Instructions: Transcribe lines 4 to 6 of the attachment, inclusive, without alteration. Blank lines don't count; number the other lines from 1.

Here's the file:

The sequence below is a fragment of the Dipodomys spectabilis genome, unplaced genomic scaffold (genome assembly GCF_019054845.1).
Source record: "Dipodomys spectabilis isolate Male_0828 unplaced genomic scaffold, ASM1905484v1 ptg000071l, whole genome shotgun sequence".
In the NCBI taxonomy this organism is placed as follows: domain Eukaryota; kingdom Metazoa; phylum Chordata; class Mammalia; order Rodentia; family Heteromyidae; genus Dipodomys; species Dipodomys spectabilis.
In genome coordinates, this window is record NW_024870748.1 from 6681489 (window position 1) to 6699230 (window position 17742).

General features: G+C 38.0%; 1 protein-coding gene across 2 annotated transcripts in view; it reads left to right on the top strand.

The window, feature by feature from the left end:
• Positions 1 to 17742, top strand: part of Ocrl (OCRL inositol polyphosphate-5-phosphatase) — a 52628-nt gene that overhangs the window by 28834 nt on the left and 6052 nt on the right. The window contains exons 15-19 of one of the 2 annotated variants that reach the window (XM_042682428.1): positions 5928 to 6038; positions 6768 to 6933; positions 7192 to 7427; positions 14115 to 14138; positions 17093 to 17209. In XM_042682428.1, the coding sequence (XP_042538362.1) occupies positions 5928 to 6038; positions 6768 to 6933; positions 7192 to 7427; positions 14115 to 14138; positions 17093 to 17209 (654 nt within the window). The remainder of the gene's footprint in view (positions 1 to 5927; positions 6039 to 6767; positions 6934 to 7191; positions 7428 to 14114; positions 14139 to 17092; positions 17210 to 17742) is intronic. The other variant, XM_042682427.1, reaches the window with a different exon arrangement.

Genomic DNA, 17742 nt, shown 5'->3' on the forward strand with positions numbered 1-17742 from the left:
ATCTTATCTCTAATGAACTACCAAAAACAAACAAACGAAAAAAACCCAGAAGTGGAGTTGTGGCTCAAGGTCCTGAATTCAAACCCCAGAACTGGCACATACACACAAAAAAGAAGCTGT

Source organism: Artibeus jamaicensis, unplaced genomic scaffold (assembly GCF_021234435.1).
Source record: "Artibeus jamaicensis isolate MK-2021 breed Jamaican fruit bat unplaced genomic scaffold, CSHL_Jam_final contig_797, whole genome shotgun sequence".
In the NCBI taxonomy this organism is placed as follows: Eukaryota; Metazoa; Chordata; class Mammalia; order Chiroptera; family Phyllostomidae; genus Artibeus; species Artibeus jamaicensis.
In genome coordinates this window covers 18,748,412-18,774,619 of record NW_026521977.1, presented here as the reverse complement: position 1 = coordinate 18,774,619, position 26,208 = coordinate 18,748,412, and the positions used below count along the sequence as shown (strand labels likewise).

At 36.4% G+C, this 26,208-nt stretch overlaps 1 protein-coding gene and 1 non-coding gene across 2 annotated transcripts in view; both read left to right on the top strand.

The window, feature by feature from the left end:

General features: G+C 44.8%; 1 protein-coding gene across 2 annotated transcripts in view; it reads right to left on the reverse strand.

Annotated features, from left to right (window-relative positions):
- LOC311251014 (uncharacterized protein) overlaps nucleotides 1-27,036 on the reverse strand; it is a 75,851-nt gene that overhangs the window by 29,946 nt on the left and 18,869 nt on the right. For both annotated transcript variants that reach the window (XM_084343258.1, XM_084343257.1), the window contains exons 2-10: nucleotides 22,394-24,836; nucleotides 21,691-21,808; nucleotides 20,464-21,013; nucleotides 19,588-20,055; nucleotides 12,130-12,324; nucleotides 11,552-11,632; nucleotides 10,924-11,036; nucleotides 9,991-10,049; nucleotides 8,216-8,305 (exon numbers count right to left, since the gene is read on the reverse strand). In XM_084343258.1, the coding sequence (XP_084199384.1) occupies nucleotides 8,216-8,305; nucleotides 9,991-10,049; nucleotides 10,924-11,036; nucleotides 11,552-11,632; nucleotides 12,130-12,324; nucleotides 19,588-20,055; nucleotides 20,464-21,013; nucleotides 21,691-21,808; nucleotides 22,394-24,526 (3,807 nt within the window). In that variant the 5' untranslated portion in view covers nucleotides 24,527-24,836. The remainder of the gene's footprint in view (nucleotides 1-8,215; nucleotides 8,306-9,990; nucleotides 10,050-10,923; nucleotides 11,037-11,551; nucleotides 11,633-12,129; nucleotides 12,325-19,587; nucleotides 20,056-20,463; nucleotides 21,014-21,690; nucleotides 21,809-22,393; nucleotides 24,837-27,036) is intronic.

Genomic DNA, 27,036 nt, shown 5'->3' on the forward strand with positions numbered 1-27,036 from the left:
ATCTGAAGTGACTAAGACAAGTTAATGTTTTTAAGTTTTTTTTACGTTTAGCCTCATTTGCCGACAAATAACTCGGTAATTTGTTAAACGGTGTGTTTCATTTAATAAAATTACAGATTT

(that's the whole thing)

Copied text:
In genome coordinates, this window is record NW_024870748.1 from 6681489 (window position 1) to 6699230 (window position 17742).

General features: G+C 38.0%; 1 protein-coding gene across 2 annotated transcripts in view; it reads left to right on the top strand.

The window, feature by feature from the left end: